“We scored late, and went for two, but we were offsides and then the snap went over my head,” Delhomme said. “My last NFL pass was a touchdown to Bryant Johnson. My first (1999, vs. Dallas) had been a deflected interception, but my last was a touchdown.
“I have pretty good recall of the games I played, and at each level the results become more magnified. I would always play the game over and over in my mind.
“Towards the end, I was not enjoying the wins and I took the losses too hard. If I have a regret, I wish I would have enjoyed the wins more. I was always pretty critical of myself. That’s what drove me.”
Delhomme finished his NFL career with 20,975 yards, 126 touchdowns and respect as a professional who was always prepared to lead. He put just as much effort into a meaningless season finale in 2011 as he did into the game that meant everything – the Super Bowl – following the 2003 season.
Lauren Delhomme is 10 now, and loves to watch football with her father. Sister Lindsey is 6, and both are active in Biddy Basketball. Both will likely attend Teurlings, now a 4A school with a waiting list and a new stadium.
Delhomme, a 2006 inductee into the UL Athletic Hall of Fame, remains a low-key local favorite who has yet to officially announce his retirement from the NFL despite a year away from the game.
He is back in the family business of training race horses with Jeff and their father Jerry, and still thrives on a challenge.
“The biggest problem with a lot of guys (professional athletes) is that they don’t know what to do with themselves when they retire,” he said. “There is a large number of divorce and bankruptcy. There’s nothing to fill that competitive void.
“In horse racing, if you’re successful 17-20 percent of the time, that’s damn good. I love the competition.”
He also loves the back-to-back New Orleans Bowl victories by UL’s current Ragin’ Cajuns under coach Mark Hudspeth.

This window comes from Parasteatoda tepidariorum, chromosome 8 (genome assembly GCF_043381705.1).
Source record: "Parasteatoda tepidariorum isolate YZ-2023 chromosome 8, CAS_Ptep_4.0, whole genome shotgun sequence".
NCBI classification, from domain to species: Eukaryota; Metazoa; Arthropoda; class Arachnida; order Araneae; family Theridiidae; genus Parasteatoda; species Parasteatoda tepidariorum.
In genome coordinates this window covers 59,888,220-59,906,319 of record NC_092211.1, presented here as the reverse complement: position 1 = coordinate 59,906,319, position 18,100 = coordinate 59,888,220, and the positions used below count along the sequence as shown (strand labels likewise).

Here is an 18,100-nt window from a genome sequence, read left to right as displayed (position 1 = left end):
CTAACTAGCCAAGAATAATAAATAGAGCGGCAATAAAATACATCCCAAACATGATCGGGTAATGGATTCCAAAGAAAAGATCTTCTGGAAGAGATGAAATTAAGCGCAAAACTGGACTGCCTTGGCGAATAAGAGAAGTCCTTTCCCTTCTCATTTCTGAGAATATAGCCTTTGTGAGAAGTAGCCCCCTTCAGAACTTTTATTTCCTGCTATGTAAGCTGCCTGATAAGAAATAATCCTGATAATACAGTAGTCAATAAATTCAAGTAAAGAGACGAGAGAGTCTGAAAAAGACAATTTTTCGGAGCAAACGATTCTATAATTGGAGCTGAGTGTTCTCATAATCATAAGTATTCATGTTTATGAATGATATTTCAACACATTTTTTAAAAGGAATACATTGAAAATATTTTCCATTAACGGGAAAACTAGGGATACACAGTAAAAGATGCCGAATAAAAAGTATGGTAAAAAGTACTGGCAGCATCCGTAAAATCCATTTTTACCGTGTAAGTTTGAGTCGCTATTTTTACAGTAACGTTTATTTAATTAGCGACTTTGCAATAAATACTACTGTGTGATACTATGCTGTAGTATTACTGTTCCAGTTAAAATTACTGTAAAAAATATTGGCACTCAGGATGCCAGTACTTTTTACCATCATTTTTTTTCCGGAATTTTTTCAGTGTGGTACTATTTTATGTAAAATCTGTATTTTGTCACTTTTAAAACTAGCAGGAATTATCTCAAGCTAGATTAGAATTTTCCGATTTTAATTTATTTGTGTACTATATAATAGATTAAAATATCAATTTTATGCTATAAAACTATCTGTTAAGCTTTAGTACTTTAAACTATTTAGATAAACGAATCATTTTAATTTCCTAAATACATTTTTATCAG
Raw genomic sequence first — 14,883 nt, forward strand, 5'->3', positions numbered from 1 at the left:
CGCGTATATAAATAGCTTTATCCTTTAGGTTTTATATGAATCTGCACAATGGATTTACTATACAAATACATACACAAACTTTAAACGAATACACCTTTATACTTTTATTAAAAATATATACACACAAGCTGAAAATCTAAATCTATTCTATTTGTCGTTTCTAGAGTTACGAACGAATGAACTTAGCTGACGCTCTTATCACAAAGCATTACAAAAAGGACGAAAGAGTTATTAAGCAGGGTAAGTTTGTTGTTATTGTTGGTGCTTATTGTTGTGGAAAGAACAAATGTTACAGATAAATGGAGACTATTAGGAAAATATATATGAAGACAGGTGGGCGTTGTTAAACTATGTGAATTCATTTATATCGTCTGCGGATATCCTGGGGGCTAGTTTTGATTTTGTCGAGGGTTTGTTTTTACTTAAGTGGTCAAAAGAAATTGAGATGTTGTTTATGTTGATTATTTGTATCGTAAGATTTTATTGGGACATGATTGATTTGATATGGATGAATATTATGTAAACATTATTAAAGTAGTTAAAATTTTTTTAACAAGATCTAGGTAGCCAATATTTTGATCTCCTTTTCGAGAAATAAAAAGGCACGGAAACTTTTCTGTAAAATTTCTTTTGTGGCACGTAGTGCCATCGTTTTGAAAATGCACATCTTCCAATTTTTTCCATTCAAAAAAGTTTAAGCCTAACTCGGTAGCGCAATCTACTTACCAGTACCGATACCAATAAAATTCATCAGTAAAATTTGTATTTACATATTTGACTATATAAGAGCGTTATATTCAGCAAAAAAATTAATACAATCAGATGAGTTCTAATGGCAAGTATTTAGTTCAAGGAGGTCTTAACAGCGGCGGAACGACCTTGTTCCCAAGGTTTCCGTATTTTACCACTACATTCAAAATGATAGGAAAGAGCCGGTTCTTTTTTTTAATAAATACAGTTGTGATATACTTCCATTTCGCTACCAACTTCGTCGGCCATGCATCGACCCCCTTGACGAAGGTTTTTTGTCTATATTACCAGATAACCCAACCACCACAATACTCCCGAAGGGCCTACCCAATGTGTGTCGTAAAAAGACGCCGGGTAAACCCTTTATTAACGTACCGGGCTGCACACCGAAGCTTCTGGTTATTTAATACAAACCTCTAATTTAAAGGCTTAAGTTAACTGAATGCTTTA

“I couldn’t be more proud,” Delhomme said. “I think Coach Hud is getting comfortable in Lafayette now. He’s more at ease. People here are so friendly, and they don’t want anything from you in return.
“There’s excitement in the air from the next generation coming up. You see kids wearing UL jerseys now.”
It seems like just yesterday, there were hundreds of USL Delhomme jerseys around South Louisiana.
Teurlings’ Class of 1993 will hold its 20-year reunion this fall. Few will have a more eventful set of memories to re-live as Jake Delhomme.
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Click here for the 1996 Football Photo Gallery which includes the Cajun defeat of nationally ranked Texas A&M.
Click here for Jake’s Athletic Network Profile – a work in progress as all of the stories written about him have not been moved to his profile.
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Our rich athletic traditions were entrusted to the vision, hope, loyalty, and dedication of those former athletes and we will forever owe them a debt of sincere gratitude. May God bless each of them and their families.
Anyone with information, materials, pictures, memorabilia, etc., of the university’s former athletic program participants is requested to contact Ed Dugas at email@example.com Thank you.
The Photo Gallery Link located on the left side of the home page at www.athleticnetwork.net contains over 12,000 pictures of former and current athletes and support groups. Just click on photo gallery and when the menu appears, click on the sport or support group you wish to view. The years of pictures posted for that team or group will appear and you may click on the year you wish to view. One click on a thumbnail picture or narrative and it is enlarged; a click on the enlarged photo and it reverts back to the thumbnail.
The Athletic Network seeks to post pictures of each team and support group for each year they represented the university.
The stories of the 2009, 2010, 2011 and 2012 honorees featured in the Spotlight on Former Athletes are still included in the News Page and may be viewed by clicking on "more news" at the bottom right of the News Box, scrolling down, clicking on the title of the story. Those spotlight features which are no longer shown in the News Page, have been moved to the Lagniappe Link of the "History of UL Athletics" located on the left side of the home page.
The Spotlight on Former Athletes announcement has also been placed in the profile of each honoree, excluding the pictures.
Ed Dugas served as feature writer.
January – Tim Thompson Men’s Basketball 1957-61.
February – Gene Bacque Baseball 1956 & 57.
March – Dr. Louis Bowers – Tennis 1956-58, Track 1955, Coaches 1964-66.
April – Dr. Carter Lomax, Jr. Tennis 1974-76.
May – Johnny Morris, Jr. Football 1927-29,Men’s Basketball 1927-30,Track & Field 1928-30, Golf 1927-28, Coaches 1947-49 .
June – S.L.I.I. Athletic Pioneers I
July – S.L.I.I. Athletic Pioneers II
August – 1912 – A Special Year – First L’Acadien
September – Glenn Davis Lafleur Football 1966-69
October – Bill Bass – Boxing 1938 & 39, Football 1938-40, Coach 1971-75 & 1983
November – Tom Nolan – Cross Country & Track & Field 1971-76, Coaches 1978-83
December – Military Personnel – Military Page posted
Ed Dugas served as the initial feature writer and continued until Bruce Brown began writing in 2010.
Peace, Ed Dugas
Ed Dugas, Research Coordinator